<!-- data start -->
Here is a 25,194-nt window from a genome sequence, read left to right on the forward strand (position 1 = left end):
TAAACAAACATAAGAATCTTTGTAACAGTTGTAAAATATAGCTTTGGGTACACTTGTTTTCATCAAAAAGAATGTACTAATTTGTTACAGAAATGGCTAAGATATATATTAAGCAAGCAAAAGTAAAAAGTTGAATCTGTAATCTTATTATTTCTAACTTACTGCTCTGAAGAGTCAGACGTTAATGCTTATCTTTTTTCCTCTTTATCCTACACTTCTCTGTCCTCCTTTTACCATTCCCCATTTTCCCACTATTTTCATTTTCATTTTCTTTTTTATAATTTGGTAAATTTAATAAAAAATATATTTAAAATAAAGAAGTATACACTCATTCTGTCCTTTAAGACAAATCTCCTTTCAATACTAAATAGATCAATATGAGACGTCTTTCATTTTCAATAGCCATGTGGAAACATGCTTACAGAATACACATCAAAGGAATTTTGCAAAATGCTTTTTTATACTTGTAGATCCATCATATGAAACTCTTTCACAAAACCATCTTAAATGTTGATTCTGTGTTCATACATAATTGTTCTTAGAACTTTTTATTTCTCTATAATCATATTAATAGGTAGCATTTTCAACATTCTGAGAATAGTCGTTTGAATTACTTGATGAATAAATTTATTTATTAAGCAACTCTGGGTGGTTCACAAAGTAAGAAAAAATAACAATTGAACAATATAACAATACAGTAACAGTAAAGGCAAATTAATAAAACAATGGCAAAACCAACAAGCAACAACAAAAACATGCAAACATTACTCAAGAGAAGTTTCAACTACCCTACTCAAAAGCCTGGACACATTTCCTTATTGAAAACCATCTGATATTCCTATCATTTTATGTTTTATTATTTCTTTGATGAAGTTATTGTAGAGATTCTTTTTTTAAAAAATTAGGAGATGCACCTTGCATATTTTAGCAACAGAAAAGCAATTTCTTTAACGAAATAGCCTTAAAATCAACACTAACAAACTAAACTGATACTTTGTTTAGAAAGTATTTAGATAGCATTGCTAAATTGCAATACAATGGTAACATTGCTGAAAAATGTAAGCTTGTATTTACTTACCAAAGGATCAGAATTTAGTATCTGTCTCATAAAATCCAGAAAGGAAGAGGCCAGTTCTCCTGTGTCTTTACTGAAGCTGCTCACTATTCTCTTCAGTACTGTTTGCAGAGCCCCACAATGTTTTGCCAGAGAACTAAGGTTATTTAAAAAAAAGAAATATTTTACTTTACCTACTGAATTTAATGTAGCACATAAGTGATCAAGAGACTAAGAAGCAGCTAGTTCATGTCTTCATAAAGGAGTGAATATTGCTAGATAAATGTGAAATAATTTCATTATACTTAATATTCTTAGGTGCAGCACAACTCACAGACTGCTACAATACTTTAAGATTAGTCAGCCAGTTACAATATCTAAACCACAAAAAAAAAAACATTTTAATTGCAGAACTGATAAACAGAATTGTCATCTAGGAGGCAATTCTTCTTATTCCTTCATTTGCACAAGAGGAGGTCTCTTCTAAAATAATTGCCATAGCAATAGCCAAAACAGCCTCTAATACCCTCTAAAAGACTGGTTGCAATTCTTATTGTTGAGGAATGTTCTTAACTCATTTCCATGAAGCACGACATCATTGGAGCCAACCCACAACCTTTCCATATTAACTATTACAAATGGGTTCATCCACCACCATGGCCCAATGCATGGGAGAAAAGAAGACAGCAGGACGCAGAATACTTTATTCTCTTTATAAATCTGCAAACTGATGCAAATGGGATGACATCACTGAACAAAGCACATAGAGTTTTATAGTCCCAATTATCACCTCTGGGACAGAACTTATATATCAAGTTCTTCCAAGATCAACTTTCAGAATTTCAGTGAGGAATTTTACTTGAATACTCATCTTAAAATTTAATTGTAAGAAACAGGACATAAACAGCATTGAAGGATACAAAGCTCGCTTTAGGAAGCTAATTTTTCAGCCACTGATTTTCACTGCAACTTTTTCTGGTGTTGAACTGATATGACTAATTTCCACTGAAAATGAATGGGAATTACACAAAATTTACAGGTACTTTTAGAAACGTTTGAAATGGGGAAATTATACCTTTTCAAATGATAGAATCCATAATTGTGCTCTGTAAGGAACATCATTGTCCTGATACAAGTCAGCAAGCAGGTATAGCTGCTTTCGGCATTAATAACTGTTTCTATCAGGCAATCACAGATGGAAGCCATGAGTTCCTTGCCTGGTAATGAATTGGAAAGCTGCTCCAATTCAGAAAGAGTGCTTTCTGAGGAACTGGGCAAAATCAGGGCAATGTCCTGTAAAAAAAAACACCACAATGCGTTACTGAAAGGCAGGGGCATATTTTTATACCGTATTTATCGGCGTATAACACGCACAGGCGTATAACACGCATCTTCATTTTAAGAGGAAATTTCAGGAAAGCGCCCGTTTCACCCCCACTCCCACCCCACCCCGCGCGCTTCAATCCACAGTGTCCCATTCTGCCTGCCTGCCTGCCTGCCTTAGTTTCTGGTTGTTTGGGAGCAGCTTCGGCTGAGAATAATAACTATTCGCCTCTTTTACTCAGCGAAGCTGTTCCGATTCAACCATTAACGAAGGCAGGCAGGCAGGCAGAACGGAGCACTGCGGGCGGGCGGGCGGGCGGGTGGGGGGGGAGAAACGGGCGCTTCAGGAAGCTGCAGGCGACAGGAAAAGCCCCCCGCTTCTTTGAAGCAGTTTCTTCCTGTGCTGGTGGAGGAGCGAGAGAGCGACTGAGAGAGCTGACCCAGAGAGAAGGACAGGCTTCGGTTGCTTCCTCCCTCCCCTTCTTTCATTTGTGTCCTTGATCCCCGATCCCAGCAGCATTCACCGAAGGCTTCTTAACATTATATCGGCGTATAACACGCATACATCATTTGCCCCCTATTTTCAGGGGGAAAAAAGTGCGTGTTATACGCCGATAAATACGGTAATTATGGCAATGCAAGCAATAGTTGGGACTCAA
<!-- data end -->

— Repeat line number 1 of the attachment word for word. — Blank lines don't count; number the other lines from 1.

Here is a 25,194-nt window from a genome sequence, read left to right on the forward strand (position 1 = left end):